Former FIFA vice-president Jack Warner has hailed ‘building people’ and not buildings as an enduring aspect of his legacy.

Camps, the longest-serving president in the history of the Trinidad and Tobago Football Association (TTFA) formerly the Trinidad and Tobago Football Federation (TTFA), died last week after taking ill during the festive season.

The 87-year-old led the football body between 1992 and 2012, previously managing the 1973 TT team that infamously lost 2-1 to hosts Haiti in the CONCACAF qualifiers, for the 1974 FIFA World Cup in West Germany, and the Strike Squad team that narrowly missed qualification to the 1990 FIFA World Cup in Italy.

“What he did was to build character, to build people,” Warner said at a funeral service for the former official.

“His legacy was to build people. That is why in the era of Ollie Camps there were so many players having overseas contracts, unlike today,” he added.

Warner expressed his condolences to Camps’ family, including his companion Farida Sanchez and daughter Sandra. Sandra and her cousin Elizabeth Camps delivered the eulogy at the funeral service.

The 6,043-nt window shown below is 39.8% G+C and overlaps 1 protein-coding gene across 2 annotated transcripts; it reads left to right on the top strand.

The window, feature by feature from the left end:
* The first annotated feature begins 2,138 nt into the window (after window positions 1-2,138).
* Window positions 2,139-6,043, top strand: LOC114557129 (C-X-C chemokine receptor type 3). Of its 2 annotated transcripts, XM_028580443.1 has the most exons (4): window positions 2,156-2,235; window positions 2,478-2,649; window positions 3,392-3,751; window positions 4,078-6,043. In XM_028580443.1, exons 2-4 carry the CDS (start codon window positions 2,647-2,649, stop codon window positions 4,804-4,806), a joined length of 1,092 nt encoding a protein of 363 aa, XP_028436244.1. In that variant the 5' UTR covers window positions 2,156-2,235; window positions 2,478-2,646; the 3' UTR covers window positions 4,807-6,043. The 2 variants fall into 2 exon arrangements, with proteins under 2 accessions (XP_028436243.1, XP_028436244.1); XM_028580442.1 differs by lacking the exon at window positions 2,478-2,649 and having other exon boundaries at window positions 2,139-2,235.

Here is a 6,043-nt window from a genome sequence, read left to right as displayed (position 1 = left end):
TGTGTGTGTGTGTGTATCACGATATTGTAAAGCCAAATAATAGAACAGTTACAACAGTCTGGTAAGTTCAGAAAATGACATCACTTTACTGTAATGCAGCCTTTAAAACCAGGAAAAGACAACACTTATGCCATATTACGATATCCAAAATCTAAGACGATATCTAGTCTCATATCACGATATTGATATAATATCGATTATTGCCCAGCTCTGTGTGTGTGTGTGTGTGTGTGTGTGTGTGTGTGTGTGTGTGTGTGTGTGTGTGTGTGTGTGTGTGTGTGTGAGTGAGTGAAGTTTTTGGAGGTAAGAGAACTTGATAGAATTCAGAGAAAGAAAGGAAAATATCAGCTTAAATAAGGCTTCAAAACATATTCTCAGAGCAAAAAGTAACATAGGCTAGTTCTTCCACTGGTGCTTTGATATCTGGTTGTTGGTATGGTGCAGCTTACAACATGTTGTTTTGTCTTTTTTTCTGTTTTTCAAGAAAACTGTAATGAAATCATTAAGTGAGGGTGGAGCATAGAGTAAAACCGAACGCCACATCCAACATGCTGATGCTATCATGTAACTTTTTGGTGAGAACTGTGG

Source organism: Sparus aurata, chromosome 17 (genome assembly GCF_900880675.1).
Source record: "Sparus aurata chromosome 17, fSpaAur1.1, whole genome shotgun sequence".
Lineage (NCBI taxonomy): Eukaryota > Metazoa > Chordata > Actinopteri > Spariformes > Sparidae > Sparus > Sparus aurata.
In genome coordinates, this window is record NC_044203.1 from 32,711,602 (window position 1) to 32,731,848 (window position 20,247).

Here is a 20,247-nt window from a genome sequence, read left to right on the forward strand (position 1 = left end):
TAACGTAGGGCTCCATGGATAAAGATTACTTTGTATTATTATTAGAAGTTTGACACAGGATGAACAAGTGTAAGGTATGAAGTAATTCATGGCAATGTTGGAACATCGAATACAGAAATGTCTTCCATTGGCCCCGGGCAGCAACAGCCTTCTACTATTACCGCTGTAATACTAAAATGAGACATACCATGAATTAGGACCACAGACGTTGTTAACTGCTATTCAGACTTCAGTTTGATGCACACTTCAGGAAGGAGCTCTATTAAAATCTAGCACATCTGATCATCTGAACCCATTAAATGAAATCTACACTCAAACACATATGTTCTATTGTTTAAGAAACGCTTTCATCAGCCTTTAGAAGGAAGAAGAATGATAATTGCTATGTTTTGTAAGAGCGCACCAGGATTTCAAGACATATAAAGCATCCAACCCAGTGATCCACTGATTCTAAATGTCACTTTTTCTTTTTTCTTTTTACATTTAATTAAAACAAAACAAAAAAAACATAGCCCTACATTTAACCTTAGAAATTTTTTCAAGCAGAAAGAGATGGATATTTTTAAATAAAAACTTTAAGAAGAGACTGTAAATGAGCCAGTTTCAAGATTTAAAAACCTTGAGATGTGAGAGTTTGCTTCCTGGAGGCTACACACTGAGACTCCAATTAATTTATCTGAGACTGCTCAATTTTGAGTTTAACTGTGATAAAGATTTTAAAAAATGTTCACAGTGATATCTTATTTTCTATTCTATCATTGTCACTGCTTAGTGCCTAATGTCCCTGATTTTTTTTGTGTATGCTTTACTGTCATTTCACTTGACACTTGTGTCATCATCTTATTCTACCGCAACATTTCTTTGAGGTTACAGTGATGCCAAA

Former FIFA vice president and local football head Jack Warner has lambasted the standard of the Trinidad and Tobago Pro League.

In a wide-ranging interview, which spoke to the overall state of football in the twin-island republic, Warner pointed to the level of play in local football league as a primary concern.  The league has often been plunged into chaos in recent years with players and clubs threatening to take strike action over unpaid wages.

As it stands, the league is heavily reliant on Government subvention and corporate support but it seems Warner is unconvinced of its benefits.

“You can’t expect to be asking how much you going to pay me and you can’t trap a ball, you can’t pass a ball,” Warner told T&T based news source CCN TV6.

“Right now the only thing professional about the T&T Pro League is the name pro.  There’s nothing professional about it.  Who today would pay a dollar to see a player play in the Pro League,” he added.

“Name for me five players in the Pro League who have substance.”

The former football administrator who is currently fighting extradition to the United States relating to corruption charges during his tenure as a FIFA Vice president.

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